Rachel Carson, writer, scientist, and ecologist, grew up simply in the rural river town of Springdale, Pennsylvania. Her mother bequeathed to her a life-long love of nature and the living world that Rachel expressed first as a writer and later as a student of marine biology.
Rachel Carson wrote four books. The fifth, The Sense of Wonder was published posthumously. All of Carson's books are still in print. Your local library will have copies, and so will many independent bookstores and used book stores.
Under the Sea-Wind
New York, Oxford University Press (1941)
Under the Sea-Wind is Carson's first book and her personal favorite. Under the Sea-Wind takes you beneath the waves with the same kind of intimacy and wonder that made the documentaries Winged Migration and March of the Penguins such masterpieces of nature-immersion. It is the book that first established Carson as perhaps our most prescient and influential observer of the natural world.
The Sea Around Us
New York, Oxford University Press (1951)
The Sea Around Us is based on geographical evidence and is a study of the processes that formed the earth, the moon, and the oceans. The Sea Around Us is one of the most remarkably successful books ever written about the natural world. Rachel Carson's rare ability to combine scientific insight with moving, poetic prose catapulted her book to first place on The New York Times best-seller list, where it enjoyed wide attention for thirty-one consecutive weeks.
The Edge of the Sea
Boston, Houghton Mifflin Company (1955)
The Edge of the Sea is a practical guide to identifying the inhabitants of the sea and the marshes, tide pools, and shallows that border it—a world which mirrors the "spectacle of life in all its varied manifestations as it has appeared, evolved, died out."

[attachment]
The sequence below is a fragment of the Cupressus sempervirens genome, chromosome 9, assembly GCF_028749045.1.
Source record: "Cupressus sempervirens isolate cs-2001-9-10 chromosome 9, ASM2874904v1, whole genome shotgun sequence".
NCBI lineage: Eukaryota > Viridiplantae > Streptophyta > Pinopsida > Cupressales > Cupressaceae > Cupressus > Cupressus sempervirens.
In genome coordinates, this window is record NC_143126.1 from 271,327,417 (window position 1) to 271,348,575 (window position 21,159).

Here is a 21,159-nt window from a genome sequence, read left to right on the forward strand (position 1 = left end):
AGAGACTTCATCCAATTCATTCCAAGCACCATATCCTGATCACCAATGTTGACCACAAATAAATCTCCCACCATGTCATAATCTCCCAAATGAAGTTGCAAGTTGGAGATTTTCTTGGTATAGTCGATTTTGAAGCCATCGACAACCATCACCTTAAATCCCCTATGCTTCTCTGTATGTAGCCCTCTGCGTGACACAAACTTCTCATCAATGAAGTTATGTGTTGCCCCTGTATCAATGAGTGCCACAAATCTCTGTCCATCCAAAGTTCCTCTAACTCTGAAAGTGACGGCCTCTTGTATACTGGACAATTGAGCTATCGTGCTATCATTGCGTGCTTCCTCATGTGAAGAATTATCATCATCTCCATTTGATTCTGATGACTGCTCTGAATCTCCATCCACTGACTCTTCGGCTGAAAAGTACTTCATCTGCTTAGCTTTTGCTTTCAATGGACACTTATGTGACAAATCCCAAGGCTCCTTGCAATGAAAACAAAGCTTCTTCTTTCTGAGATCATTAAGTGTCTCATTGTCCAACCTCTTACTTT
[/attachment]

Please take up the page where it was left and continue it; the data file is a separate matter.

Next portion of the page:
Boston, Houghton Mifflin Company (2002)
Silent Spring, released in 1962, offered the first shattering look at widespread ecological degradation and touched off an environmental awareness that still exists. Rachel Carson's book focused on the poisons from insecticides, weed killers, and other common products as well as the use of sprays in agriculture, a practice that led to dangerous chemicals to the food source. Carson argued that those chemicals were more dangerous than radiation and that for the first time in history, humans were exposed to chemicals that stayed in their systems from birth to death. Presented with thorough documentation, the book opened more than a few eyes about the dangers of the modern world and stands today as a landmark work.
The Sense of Wonder
by Rachel Carson, photographs by Charles Pratt
New York, Harper & Row (posthumous, 1965)
Not long before she died in 1964, the noted environmental writer Rachel Carson wrote an essay for Woman's Home Companion magazine called "Helping Your Child to Wonder." In that essay—reprinted here, with photographs of natural subjects by Nick Kelsh—Carson urged parents to take their children to wild places in order to introduce them to the astonishing variety of life that exists all around us: to study birds, listen to the winds, and observe the stars. Too much of the child's subsequent education, she warns, will be devoted to dimming that "clear-eyed vision, that true instinct for what is beautiful and awe-inspiring" with which children are born; it is the parent's task to be an adult guide who can in turn rediscover the "excitement and mystery of the world we live in." Carson's words are timely, and this beautifully illustrated edition makes a fine gift for new and prospective mothers and fathers.
For more information, please visit http://www.rachelcarson.org/